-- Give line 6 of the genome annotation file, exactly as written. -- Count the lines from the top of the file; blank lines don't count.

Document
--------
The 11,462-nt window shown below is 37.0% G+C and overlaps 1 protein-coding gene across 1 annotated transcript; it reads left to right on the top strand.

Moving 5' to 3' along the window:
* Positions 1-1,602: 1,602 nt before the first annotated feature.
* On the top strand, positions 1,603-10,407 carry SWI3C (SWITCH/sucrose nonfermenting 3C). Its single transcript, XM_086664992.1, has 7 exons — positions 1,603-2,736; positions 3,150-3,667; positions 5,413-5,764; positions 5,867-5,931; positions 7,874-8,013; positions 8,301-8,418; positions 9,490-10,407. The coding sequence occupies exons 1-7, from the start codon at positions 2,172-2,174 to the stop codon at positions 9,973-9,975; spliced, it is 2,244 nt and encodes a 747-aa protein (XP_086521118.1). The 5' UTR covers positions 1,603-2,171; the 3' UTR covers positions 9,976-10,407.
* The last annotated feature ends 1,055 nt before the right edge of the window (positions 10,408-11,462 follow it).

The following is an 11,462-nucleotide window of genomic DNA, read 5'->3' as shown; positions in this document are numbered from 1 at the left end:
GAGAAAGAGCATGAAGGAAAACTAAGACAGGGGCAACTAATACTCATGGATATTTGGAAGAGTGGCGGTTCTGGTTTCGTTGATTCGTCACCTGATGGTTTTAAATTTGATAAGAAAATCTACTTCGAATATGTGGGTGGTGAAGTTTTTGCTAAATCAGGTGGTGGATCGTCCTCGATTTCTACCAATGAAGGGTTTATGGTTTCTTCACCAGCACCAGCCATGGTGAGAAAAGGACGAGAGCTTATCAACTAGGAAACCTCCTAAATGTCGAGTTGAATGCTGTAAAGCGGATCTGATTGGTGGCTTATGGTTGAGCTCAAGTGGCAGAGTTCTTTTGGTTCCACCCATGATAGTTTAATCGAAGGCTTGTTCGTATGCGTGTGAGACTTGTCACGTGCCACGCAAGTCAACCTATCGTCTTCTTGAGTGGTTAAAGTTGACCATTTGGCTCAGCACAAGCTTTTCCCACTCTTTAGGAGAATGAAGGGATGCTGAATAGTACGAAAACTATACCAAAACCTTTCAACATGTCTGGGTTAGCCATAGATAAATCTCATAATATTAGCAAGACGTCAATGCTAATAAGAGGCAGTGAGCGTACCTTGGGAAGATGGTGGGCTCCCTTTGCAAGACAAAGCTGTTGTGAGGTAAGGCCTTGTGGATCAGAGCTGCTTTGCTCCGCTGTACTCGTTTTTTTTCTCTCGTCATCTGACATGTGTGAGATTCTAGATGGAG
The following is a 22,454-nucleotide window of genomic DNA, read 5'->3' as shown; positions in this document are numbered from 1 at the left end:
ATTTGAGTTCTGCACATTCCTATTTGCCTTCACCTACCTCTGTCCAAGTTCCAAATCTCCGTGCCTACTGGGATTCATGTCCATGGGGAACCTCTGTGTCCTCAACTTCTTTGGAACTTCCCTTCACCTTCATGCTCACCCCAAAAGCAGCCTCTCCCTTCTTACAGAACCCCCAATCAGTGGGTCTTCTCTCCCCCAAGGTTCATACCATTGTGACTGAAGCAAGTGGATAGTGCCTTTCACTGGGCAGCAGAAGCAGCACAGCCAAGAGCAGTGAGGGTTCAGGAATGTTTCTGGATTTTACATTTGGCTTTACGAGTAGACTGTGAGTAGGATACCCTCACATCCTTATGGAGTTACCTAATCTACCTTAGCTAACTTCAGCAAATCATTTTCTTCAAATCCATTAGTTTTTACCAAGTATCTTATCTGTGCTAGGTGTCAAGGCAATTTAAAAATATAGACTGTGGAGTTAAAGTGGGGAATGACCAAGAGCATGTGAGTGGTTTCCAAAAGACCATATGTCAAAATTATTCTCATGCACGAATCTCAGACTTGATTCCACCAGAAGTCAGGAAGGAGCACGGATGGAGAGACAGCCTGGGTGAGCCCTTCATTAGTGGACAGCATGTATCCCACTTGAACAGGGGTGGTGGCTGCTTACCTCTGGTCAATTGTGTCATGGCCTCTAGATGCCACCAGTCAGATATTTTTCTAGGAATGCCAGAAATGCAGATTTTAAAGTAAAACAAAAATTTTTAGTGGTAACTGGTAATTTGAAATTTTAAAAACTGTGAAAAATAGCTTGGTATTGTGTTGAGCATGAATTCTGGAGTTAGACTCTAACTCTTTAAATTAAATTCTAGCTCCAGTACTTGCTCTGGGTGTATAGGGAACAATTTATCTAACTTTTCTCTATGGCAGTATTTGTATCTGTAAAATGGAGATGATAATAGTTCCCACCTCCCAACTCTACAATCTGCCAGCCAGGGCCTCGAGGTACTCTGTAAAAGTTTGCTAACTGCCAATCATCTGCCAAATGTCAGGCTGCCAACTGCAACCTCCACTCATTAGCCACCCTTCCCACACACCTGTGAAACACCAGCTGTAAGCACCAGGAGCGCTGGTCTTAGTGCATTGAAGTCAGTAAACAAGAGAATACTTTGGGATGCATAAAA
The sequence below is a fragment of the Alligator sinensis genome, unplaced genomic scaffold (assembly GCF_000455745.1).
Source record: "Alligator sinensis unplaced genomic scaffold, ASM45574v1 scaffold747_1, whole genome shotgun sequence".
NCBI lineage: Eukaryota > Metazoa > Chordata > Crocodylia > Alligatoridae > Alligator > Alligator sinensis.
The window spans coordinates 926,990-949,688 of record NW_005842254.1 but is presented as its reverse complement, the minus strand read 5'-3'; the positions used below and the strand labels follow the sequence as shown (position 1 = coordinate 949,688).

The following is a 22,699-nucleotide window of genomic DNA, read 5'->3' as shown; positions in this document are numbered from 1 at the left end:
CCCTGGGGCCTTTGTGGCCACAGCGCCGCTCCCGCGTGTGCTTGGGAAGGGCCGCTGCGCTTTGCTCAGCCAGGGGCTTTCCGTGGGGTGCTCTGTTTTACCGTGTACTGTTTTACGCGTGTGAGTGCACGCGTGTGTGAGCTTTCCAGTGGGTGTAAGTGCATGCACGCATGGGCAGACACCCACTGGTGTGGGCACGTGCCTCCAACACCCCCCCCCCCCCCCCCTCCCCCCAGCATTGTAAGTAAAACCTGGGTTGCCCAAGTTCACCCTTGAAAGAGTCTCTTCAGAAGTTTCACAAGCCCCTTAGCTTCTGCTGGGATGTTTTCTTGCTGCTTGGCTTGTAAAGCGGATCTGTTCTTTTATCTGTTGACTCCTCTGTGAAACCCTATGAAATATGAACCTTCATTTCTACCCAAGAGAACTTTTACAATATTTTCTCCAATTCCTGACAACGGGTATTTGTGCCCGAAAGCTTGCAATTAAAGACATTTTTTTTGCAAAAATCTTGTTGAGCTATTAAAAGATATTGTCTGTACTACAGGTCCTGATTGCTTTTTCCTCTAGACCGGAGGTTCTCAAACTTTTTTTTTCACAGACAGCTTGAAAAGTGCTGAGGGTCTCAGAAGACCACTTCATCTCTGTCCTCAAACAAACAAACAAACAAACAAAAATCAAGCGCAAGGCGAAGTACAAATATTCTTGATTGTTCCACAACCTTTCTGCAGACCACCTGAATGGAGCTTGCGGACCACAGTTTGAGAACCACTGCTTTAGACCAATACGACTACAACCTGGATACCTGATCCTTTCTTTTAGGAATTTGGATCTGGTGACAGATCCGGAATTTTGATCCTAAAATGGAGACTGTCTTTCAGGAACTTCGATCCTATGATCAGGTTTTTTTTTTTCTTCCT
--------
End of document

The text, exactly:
The following is an 11,462-nucleotide window of genomic DNA, read 5'->3' as shown; positions in this document are numbered from 1 at the left end: